5. Do you have a unique habit when you read?  Is getting covered in cats unique?

6. Do book series have to match?  I really prefer it, but I’m not going to stress if they don’t.

 

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Judging Books By Covers

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The first book I picked up because the cover was pretty. The second, because I like the way the vines look.

I have some strong opinions when it comes to books, possibly about many things that other people don’t care about.  That’s okay; I can live with that.

One of the things that drives me crazy is when a movie comes out, and suddenly the book is released with a different version of the cover to reflect the movie.  I get why they do that; it’s to increase sales.  Associating the book with the movie makes good sense from a marketing standpoint.

But I still don’t like it.

In general, I prefer the older covers, and when I go to used book stores, I can spend several minutes choosing which cover I like best.  For example, I accidentally bought two copies of The Bell Jar by Sylvia Plath.  This was a great book, but I obviously don’t need two copies of it.  However, I can’t decide which one to sell back to Half-Price Books because I like both covers.

People say “don’t judge a book by its cover,” obviously meaning not to judge something’s content by what it looks like on the inside. It’s true, but I confess that sometimes a book cover will catch my eye, and that’s the only reason I read the description on the back of the book.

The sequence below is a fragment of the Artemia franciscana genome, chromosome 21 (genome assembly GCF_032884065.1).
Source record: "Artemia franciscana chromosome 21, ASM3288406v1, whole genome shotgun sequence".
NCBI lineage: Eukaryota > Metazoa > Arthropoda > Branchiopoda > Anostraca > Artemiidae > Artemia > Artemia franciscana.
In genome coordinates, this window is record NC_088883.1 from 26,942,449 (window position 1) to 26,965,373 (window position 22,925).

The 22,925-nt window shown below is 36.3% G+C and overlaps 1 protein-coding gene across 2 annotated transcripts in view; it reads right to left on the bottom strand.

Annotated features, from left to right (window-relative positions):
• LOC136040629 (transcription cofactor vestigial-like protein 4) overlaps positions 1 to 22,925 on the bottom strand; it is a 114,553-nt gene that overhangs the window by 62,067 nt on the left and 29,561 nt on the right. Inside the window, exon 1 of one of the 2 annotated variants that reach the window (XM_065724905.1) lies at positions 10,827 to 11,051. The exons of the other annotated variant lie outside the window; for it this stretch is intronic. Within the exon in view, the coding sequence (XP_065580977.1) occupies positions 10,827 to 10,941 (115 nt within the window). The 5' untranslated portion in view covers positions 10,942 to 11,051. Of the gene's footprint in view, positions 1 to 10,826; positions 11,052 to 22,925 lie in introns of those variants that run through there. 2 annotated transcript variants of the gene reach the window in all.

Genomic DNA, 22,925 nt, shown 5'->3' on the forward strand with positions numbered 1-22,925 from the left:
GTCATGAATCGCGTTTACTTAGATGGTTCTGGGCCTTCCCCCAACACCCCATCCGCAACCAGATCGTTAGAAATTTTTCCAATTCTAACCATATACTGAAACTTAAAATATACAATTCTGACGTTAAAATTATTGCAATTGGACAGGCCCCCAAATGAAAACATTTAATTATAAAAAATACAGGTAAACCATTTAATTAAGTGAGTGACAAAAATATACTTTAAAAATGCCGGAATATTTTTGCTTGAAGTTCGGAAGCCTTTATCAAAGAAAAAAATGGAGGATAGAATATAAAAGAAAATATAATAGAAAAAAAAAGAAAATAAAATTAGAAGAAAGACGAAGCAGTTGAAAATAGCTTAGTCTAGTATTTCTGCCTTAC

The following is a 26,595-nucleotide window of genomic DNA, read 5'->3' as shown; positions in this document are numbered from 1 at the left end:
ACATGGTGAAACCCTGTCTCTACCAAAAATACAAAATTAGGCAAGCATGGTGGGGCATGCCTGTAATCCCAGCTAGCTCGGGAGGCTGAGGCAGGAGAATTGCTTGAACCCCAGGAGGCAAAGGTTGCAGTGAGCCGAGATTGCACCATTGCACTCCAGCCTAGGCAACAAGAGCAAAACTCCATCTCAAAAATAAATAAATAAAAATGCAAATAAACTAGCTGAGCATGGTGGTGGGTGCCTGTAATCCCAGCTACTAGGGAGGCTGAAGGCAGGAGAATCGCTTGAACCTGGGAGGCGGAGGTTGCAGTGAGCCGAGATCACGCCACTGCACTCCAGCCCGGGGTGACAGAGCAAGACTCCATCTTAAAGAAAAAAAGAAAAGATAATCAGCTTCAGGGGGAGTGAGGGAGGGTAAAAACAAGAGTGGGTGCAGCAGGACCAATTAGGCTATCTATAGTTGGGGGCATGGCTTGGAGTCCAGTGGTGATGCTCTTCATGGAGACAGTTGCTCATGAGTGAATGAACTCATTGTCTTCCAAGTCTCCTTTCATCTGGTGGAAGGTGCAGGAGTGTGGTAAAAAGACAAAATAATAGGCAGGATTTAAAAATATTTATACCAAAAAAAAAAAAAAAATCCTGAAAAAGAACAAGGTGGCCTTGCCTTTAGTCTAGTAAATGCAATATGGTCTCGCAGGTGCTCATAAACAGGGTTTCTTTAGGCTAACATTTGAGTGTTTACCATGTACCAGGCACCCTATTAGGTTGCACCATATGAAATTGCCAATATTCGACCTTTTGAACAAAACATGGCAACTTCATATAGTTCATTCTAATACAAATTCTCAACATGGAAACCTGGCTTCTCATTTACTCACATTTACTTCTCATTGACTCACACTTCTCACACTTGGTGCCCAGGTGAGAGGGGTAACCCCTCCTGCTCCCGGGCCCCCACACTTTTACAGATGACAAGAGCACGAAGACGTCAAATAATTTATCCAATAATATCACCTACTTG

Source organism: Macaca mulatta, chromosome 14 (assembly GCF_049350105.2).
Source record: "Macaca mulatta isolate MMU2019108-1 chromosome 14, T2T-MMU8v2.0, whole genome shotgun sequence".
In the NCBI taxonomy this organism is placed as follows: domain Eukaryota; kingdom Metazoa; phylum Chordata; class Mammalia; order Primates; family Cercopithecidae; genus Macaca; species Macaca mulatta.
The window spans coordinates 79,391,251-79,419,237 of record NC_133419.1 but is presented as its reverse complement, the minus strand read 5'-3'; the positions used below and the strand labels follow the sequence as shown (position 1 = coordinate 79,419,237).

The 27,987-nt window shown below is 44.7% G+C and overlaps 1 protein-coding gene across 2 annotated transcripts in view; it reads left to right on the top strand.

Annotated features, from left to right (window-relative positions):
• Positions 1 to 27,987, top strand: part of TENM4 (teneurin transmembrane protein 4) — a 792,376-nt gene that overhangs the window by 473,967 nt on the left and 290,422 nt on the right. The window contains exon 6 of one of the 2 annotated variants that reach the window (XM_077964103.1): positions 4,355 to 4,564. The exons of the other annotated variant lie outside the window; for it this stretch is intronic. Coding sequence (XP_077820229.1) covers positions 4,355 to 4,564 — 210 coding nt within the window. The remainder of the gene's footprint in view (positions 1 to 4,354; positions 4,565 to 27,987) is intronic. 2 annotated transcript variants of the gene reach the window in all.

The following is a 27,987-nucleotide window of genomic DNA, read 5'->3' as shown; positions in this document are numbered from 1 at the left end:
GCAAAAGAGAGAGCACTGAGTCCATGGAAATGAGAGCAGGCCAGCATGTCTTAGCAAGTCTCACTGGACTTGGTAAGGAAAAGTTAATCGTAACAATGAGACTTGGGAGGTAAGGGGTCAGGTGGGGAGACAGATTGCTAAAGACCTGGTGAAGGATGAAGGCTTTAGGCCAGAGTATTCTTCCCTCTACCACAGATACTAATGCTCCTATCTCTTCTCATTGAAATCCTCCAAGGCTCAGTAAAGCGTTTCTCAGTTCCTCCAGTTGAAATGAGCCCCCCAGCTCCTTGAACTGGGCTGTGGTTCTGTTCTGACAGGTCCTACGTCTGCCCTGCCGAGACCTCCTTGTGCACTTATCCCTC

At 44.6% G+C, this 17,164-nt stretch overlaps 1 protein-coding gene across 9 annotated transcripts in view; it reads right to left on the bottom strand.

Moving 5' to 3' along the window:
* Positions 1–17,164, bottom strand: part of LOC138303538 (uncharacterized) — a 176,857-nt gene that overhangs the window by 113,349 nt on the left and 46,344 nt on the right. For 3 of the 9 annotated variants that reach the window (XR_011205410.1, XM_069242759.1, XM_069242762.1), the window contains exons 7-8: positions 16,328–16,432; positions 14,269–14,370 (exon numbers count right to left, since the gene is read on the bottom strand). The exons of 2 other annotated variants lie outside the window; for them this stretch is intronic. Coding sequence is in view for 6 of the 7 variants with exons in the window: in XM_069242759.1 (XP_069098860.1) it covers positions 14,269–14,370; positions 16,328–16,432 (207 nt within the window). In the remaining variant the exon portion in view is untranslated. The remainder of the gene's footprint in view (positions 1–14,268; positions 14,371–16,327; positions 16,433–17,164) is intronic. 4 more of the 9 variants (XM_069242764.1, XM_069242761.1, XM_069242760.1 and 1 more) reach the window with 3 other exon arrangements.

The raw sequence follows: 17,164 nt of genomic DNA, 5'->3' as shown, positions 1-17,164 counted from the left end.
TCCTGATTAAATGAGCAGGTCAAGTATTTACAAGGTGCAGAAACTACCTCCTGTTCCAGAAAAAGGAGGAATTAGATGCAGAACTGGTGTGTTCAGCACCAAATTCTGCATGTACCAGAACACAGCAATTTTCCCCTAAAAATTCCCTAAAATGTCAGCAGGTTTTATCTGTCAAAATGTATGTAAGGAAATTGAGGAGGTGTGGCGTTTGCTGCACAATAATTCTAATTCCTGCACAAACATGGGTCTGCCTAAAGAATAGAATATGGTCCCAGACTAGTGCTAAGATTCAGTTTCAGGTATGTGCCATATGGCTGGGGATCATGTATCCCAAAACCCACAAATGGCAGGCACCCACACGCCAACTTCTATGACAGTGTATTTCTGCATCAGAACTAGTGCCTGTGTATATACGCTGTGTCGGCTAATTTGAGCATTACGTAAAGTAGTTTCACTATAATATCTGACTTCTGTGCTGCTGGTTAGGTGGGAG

These things matter. If they didn’t, all books would be in a plain brown cover with simple black writing. A good cover can hint about the contents. When I’m in the mood to read horror, I’m unlikely to pick something with flowers on the cover, no matter what the title says. Well, unless they’re dead flowers. Or blood spattered… you get the idea.

One of the best choices I made, based on the cover, was John Dies at the End. I spotted it while walking through the library, and when I read the back, I had to give it a try. It was a fantastic book. Runners up are the ones pictured above.

Is the book cover important to you?  What are your preferences?

My Relationship With the Library

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A partial stack of my most recent library books. There are others… somewhere.

Dear Library,

We’ve had an on again-off again thing for years. When I’m into you, I’m all in. When I’m not into you… well, let’s just say, it’s not you; it’s me.